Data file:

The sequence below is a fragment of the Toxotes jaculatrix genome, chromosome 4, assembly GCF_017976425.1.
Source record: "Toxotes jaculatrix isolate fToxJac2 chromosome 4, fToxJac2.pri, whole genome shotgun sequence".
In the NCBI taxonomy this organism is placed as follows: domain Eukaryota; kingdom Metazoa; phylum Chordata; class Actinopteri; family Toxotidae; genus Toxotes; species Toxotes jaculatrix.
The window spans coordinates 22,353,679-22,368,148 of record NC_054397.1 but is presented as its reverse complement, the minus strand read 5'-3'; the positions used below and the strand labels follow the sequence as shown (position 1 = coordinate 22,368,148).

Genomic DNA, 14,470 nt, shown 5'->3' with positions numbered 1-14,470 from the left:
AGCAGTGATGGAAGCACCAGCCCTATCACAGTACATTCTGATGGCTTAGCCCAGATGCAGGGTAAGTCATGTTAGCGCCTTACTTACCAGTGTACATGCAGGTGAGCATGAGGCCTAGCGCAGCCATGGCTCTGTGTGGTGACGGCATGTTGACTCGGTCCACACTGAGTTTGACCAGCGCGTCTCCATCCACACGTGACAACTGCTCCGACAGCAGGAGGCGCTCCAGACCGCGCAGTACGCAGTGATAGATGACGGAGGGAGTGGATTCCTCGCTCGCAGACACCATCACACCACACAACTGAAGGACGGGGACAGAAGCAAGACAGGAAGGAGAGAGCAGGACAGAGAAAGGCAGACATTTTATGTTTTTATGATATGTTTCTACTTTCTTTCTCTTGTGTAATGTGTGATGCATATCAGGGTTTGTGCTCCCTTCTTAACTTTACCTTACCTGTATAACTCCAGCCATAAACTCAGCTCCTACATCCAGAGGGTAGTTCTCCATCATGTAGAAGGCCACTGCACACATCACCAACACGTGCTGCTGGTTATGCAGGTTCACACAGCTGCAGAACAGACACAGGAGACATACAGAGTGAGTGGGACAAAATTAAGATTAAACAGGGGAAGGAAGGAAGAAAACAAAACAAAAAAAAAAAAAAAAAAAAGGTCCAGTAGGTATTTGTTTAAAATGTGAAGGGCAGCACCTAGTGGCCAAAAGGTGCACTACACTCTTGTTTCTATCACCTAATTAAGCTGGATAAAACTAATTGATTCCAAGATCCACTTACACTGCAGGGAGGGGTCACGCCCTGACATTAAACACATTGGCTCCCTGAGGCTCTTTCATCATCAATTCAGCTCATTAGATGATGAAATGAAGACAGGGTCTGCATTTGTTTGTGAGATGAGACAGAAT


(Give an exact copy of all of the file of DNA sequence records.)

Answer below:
The sequence below is a fragment of the Toxotes jaculatrix genome, chromosome 4, assembly GCF_017976425.1.
Source record: "Toxotes jaculatrix isolate fToxJac2 chromosome 4, fToxJac2.pri, whole genome shotgun sequence".
In the NCBI taxonomy this organism is placed as follows: domain Eukaryota; kingdom Metazoa; phylum Chordata; class Actinopteri; family Toxotidae; genus Toxotes; species Toxotes jaculatrix.
The window spans coordinates 22,353,679-22,368,148 of record NC_054397.1 but is presented as its reverse complement, the minus strand read 5'-3'; the positions used below and the strand labels follow the sequence as shown (position 1 = coordinate 22,368,148).

Genomic DNA, 14,470 nt, shown 5'->3' with positions numbered 1-14,470 from the left:
AGCAGTGATGGAAGCACCAGCCCTATCACAGTACATTCTGATGGCTTAGCCCAGATGCAGGGTAAGTCATGTTAGCGCCTTACTTACCAGTGTACATGCAGGTGAGCATGAGGCCTAGCGCAGCCATGGCTCTGTGTGGTGACGGCATGTTGACTCGGTCCACACTGAGTTTGACCAGCGCGTCTCCATCCACACGTGACAACTGCTCCGACAGCAGGAGGCGCTCCAGACCGCGCAGTACGCAGTGATAGATGACGGAGGGAGTGGATTCCTCGCTCGCAGACACCATCACACCACACAACTGAAGGACGGGGACAGAAGCAAGACAGGAAGGAGAGAGCAGGACAGAGAAAGGCAGACATTTTATGTTTTTATGATATGTTTCTACTTTCTTTCTCTTGTGTAATGTGTGATGCATATCAGGGTTTGTGCTCCCTTCTTAACTTTACCTTACCTGTATAACTCCAGCCATAAACTCAGCTCCTACATCCAGAGGGTAGTTCTCCATCATGTAGAAGGCCACTGCACACATCACCAACACGTGCTGCTGGTTATGCAGGTTCACACAGCTGCAGAACAGACACAGGAGACATACAGAGTGAGTGGGACAAAATTAAGATTAAACAGGGGAAGGAAGGAAGAAAACAAAACAAAAAAAAAAAAAAAAAAAAGGTCCAGTAGGTATTTGTTTAAAATGTGAAGGGCAGCACCTAGTGGCCAAAAGGTGCACTACACTCTTGTTTCTATCACCTAATTAAGCTGGATAAAACTAATTGATTCCAAGATCCACTTACACTGCAGGGAGGGGTCACGCCCTGACATTAAACACATTGGCTCCCTGAGGCTCTTTCATCATCAATTCAGCTCATTAGATGATGAAATGAAGACAGGGTCTGCATTTGTTTGTGAGATGAGACAGAAT